Who’s afraid of the big bad wolf? The opportunities for AI in education

As ChatGPT becomes more ubiquitous in society, it also presents an opportunity for educators to think collectively about the potential of AI in education.
There have been two archetypal villains of late, which have sent the world of traditional education into a spin. The first of these was the essay mill, where essays and even theses could be produced by contract writers for a fee, written in the style and tone appropriate to student and setting.

Stress balls were squeezed, bans were laid down and software was procured to catch the cheaters, but although some manufactured essays still slipped through the cracks, it was an acceptable margin. The straw house still stood.

Then, all of a sudden, comes the innocuous sounding ChatGPT; a tool which at present is open to everyone and anyone, has a very easy interface, and can generate the most incredible language outputs with the right prompts.

This time, the response was heightened. Many teachers, institutions and writers all started sounding apocalyptic warnings about the difficulties of detecting ChatGPT-produced work and the danger this posed to the status quo.

However, as the Guardian noted earlier this month, the alarmist reaction is already giving way to a more sober analysis of the two-fold opportunity ChatGPT and the use of AI in education present.
AI in education as catalyst and opportunity

Firstly, and to put our initial metaphor to bed, traditional education using standardised testing and essay-based assessments in an age of fluid socio-technological change, was always a straw house. If the big bad wolf of AI can blow it down with a huff and a puff, then we’d humbly suggest that the wolf isn’t really to blame.

Those of us in the Learnlife movement and beyond have been pushing for a more resilient and evidence-based approach for a long time, and already this single innovation has seen institutions start to remove essay based assessments for more skills-based or reflective practice approaches. Of course, others are banning it and creating new tools to “counter” it, but there is much to be positive about ChatGPT as a catalyst for change.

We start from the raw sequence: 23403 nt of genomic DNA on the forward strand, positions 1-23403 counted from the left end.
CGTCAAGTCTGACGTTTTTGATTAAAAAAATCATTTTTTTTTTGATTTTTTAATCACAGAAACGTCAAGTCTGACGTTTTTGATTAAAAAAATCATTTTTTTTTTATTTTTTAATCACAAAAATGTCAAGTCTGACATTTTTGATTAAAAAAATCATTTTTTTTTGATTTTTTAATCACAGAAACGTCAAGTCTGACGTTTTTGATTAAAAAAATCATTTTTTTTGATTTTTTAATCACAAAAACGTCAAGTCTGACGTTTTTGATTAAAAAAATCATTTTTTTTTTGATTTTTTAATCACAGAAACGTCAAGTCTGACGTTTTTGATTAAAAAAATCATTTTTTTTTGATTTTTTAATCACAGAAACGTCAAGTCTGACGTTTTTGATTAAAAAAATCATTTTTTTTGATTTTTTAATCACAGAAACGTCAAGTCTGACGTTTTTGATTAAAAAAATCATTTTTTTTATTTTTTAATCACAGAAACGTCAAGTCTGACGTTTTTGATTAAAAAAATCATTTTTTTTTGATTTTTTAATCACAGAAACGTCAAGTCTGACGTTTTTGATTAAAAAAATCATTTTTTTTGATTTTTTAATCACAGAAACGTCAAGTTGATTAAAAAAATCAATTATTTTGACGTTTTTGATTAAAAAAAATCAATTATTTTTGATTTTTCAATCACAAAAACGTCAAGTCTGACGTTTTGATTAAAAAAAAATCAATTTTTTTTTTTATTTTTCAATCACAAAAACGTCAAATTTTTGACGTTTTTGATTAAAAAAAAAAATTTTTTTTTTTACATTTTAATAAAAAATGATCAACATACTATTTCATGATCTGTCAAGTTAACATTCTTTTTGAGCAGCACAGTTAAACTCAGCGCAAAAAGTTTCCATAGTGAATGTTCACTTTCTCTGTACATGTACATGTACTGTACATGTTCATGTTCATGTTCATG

The second opportunity is where we get really excited, and that is the creative potential for AI in education to support deeper, richer, more personal learning. Artificial intelligence, you see, is nothing without Human Intelligence. Essay writing might grab the headlines, but ChatGPT is much more than just a draft writer; it is a personal researcher, a coding generator, a problem solver, a learning resource creator, another voice in the room, and a resource that we can all use to support lifelong and life-wide learning.

The tool can free up time from more rote or mechanistic tasks, like checking code for security issues. Learners can create and explore everything from poetry to php programs, analyse style and tone, plant fallacies for peers to identify, and so very much more.

Chat GPT can synthesise answers to questions in a way that is easier to internalise, as where Google presents lists of sources to interrogate, ChatGPT can aggregate information to produce a neat, structured and intelligible response. Google is worried, but really Chat GPT is just another layer in the myriad resources that can help a learner build skills and understanding.
The human limits of AI in education

In ChatGPT there is bias, there are inaccuracies, and it hasn’t been connected to the internet since 2021, but our learners need to know how to work with such challenges in a world where information should always be questioned anyway. It is flawed because we are flawed.

The articles we see decrying the bias and ethical failings of ChatGPT, only serve to reinforce our belief that too much is expected of AI, to the extent that we project expectations of human standards onto something which is inert. AI is not a force apart, but a product of our own labour, running on algorithms. If you are using this tool to offer mental health support to vulnerable users, then you’ve really misunderstood the boundary here.

AI in education is but a tool, which our learners can use to create, to learn, and to free up time to do profoundly human stuff. In the age of technology, we need to become more human than ever, and AI can help us to do that.

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